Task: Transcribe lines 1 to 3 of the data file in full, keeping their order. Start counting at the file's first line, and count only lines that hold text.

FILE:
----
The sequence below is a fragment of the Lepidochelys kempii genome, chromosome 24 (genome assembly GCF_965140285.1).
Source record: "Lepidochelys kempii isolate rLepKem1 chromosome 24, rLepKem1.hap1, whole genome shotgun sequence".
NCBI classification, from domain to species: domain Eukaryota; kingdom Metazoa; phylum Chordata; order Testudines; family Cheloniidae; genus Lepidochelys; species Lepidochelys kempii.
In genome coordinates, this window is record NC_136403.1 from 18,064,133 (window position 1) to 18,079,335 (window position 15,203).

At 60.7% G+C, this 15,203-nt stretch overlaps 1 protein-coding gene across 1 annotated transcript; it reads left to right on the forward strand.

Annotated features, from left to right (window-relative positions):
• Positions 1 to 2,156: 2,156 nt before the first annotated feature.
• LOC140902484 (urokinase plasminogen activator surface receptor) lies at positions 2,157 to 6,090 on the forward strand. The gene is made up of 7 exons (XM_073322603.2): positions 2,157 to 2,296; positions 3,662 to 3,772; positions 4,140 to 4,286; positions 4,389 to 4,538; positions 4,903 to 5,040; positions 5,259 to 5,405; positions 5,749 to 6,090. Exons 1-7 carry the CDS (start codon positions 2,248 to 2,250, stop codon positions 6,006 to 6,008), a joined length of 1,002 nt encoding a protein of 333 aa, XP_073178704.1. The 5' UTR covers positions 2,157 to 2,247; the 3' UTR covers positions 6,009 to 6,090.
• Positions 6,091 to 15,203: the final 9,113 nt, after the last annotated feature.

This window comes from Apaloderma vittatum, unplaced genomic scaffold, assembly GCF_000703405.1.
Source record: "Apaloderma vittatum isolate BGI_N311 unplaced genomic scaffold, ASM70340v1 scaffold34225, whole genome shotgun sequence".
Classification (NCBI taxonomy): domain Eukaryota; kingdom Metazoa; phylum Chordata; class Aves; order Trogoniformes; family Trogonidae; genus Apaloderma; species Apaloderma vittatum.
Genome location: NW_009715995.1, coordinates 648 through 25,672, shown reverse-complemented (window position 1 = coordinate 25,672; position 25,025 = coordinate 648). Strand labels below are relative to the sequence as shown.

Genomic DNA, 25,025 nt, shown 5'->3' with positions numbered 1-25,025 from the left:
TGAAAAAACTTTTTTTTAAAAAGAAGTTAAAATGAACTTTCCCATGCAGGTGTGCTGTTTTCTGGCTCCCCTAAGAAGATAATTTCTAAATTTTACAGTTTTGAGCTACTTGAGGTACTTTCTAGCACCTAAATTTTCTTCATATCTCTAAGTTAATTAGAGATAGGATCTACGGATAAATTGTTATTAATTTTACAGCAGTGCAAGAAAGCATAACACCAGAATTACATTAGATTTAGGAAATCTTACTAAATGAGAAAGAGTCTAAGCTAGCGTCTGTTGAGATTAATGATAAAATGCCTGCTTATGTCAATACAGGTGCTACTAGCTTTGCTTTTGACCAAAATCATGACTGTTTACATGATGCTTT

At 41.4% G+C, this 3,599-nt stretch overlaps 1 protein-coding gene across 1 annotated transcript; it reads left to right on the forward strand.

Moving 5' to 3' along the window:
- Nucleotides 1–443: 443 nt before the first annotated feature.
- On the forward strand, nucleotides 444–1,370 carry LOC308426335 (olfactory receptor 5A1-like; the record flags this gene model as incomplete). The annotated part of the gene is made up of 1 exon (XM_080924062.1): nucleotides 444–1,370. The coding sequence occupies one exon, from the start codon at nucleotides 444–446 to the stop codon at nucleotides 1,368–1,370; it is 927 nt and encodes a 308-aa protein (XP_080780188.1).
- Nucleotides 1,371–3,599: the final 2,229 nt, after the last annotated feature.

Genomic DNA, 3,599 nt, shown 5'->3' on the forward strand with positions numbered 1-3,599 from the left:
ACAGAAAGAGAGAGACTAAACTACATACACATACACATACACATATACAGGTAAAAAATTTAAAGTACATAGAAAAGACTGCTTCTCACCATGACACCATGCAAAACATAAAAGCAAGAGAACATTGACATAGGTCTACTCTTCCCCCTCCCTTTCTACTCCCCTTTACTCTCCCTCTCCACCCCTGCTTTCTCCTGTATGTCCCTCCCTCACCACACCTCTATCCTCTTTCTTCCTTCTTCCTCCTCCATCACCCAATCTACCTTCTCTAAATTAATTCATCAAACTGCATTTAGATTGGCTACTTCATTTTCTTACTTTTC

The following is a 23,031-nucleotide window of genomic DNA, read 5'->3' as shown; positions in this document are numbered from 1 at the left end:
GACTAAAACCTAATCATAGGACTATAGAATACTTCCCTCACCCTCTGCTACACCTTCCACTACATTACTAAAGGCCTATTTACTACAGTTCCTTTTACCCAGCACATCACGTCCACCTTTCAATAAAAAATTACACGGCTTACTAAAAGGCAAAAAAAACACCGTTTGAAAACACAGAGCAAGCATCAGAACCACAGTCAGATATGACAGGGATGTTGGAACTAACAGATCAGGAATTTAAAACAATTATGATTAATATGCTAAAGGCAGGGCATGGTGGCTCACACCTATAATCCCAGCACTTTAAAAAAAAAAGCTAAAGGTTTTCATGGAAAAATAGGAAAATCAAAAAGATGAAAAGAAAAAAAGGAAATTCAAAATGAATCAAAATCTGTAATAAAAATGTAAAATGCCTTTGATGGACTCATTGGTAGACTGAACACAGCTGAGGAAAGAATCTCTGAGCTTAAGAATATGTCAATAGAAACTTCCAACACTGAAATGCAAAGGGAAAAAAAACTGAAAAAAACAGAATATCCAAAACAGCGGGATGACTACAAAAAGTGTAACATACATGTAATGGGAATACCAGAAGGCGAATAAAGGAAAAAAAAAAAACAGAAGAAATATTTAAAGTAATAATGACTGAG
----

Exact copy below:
The sequence below is a fragment of the Lepidochelys kempii genome, chromosome 24 (genome assembly GCF_965140285.1).
Source record: "Lepidochelys kempii isolate rLepKem1 chromosome 24, rLepKem1.hap1, whole genome shotgun sequence".
NCBI classification, from domain to species: domain Eukaryota; kingdom Metazoa; phylum Chordata; order Testudines; family Cheloniidae; genus Lepidochelys; species Lepidochelys kempii.